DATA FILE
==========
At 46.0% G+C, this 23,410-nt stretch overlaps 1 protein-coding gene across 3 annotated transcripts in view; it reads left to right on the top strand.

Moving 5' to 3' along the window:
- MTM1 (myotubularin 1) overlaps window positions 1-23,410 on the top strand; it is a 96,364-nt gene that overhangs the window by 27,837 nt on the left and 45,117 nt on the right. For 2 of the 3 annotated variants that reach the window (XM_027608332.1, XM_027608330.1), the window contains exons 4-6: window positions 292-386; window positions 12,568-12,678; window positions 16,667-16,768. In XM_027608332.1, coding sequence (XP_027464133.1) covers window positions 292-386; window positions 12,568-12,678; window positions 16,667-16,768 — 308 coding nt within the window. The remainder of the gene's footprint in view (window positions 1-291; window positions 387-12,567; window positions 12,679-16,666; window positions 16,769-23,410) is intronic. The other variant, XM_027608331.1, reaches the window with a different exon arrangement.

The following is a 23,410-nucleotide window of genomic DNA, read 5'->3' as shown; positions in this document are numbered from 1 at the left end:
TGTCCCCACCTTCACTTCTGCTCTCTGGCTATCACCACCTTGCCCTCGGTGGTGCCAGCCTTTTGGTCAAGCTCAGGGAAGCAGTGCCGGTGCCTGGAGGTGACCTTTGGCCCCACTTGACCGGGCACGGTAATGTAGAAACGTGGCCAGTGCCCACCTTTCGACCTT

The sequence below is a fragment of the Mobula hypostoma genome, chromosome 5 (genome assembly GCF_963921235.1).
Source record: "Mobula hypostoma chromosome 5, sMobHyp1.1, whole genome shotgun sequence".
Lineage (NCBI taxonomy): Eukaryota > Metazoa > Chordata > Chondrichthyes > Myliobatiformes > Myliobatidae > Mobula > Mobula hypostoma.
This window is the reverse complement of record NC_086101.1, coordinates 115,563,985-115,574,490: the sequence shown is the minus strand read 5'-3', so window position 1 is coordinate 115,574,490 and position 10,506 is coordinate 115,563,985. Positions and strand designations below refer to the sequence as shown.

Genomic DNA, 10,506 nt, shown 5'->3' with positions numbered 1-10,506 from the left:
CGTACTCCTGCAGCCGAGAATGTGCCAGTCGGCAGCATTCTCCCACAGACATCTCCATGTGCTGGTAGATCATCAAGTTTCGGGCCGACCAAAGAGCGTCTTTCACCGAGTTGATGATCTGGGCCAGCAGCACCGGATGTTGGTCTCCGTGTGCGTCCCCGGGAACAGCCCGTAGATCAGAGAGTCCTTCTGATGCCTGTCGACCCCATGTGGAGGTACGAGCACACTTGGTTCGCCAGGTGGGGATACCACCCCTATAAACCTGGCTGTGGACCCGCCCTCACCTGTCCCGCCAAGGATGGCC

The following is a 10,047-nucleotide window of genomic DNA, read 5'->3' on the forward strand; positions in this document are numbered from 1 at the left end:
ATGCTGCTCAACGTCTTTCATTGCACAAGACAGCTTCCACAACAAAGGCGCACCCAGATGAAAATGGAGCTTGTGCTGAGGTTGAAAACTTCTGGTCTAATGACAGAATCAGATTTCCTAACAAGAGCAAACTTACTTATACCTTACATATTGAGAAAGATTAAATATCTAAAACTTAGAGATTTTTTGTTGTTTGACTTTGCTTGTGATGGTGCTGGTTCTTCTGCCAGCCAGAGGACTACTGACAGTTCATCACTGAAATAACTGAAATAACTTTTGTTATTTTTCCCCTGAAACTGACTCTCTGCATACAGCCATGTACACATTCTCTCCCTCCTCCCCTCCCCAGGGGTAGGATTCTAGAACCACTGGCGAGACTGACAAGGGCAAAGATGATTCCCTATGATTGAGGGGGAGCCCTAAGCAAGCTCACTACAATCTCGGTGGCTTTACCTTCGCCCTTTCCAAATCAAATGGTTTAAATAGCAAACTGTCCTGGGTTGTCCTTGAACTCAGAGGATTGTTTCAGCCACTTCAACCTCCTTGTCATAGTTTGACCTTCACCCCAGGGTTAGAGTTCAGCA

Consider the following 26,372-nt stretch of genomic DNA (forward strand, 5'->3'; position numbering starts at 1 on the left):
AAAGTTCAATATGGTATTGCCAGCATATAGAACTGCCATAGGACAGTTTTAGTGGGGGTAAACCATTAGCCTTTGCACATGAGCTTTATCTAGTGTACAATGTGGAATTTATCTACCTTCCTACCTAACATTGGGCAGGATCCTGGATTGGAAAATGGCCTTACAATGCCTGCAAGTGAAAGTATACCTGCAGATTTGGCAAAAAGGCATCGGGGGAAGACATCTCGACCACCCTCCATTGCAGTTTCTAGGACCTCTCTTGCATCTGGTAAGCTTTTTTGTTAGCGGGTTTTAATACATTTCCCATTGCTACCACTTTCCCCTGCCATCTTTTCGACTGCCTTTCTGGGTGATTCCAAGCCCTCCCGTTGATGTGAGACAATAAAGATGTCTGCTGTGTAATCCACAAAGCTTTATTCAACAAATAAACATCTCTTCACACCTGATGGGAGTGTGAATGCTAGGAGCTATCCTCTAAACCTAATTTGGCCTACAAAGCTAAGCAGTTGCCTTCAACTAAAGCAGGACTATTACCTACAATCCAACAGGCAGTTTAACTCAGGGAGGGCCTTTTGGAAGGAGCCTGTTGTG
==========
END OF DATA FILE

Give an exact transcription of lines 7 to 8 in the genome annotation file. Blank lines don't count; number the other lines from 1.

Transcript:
Source record: "Mobula hypostoma chromosome 5, sMobHyp1.1, whole genome shotgun sequence".
Lineage (NCBI taxonomy): Eukaryota > Metazoa > Chordata > Chondrichthyes > Myliobatiformes > Myliobatidae > Mobula > Mobula hypostoma.